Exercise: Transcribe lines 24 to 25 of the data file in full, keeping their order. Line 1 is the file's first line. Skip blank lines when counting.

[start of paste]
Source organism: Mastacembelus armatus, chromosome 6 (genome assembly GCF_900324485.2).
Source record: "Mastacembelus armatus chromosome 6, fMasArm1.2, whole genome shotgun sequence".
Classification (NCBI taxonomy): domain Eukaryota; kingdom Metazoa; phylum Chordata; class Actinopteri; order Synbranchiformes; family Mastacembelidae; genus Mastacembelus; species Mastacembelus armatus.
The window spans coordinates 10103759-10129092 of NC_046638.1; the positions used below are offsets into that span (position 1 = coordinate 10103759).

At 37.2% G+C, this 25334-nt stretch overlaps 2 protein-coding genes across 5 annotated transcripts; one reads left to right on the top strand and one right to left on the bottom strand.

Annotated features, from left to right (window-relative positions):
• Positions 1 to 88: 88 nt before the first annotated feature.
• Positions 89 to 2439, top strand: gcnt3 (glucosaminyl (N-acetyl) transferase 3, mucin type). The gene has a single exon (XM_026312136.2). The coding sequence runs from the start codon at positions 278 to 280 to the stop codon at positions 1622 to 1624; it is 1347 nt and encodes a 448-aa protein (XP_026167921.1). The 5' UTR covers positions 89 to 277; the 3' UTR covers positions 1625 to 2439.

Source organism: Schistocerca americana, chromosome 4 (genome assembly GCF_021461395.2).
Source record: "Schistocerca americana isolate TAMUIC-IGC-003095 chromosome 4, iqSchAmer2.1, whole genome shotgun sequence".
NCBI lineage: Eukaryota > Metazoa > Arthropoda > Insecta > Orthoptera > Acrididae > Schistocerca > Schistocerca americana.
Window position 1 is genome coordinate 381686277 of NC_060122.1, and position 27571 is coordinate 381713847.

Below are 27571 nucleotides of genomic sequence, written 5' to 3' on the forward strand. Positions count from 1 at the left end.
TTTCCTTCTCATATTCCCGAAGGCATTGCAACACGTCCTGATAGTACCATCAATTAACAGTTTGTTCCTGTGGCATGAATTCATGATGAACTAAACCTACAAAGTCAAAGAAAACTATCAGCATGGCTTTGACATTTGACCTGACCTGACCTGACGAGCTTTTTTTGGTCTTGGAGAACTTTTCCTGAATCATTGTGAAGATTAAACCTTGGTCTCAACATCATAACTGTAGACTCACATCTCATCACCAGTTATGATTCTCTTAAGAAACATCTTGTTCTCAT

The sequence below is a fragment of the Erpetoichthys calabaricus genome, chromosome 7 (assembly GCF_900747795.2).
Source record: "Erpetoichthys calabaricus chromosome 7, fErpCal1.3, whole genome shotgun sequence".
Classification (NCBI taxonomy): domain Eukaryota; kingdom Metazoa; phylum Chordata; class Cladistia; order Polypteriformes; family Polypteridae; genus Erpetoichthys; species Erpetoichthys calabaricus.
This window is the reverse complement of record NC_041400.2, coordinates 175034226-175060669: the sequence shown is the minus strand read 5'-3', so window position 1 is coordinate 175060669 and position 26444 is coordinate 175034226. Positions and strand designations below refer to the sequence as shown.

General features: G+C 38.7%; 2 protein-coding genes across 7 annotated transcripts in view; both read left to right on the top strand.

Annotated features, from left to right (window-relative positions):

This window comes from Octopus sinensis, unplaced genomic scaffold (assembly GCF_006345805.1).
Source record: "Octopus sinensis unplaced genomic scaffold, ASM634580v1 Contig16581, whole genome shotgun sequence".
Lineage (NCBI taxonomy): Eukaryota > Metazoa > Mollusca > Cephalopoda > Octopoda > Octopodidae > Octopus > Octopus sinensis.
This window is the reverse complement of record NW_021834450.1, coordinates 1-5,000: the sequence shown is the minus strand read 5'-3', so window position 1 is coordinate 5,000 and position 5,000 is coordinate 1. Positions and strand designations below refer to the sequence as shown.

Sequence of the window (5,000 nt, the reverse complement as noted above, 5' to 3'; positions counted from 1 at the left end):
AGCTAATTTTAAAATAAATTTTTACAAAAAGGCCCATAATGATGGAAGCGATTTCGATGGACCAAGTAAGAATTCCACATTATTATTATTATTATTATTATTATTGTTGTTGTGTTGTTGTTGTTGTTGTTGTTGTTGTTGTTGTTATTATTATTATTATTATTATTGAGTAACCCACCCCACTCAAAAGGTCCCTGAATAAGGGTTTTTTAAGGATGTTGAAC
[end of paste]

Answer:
This window is the reverse complement of record NW_021834450.1, coordinates 1-5,000: the sequence shown is the minus strand read 5'-3', so window position 1 is coordinate 5,000 and position 5,000 is coordinate 1. Positions and strand designations below refer to the sequence as shown.

Sequence of the window (5,000 nt, the reverse complement as noted above, 5' to 3'; positions counted from 1 at the left end):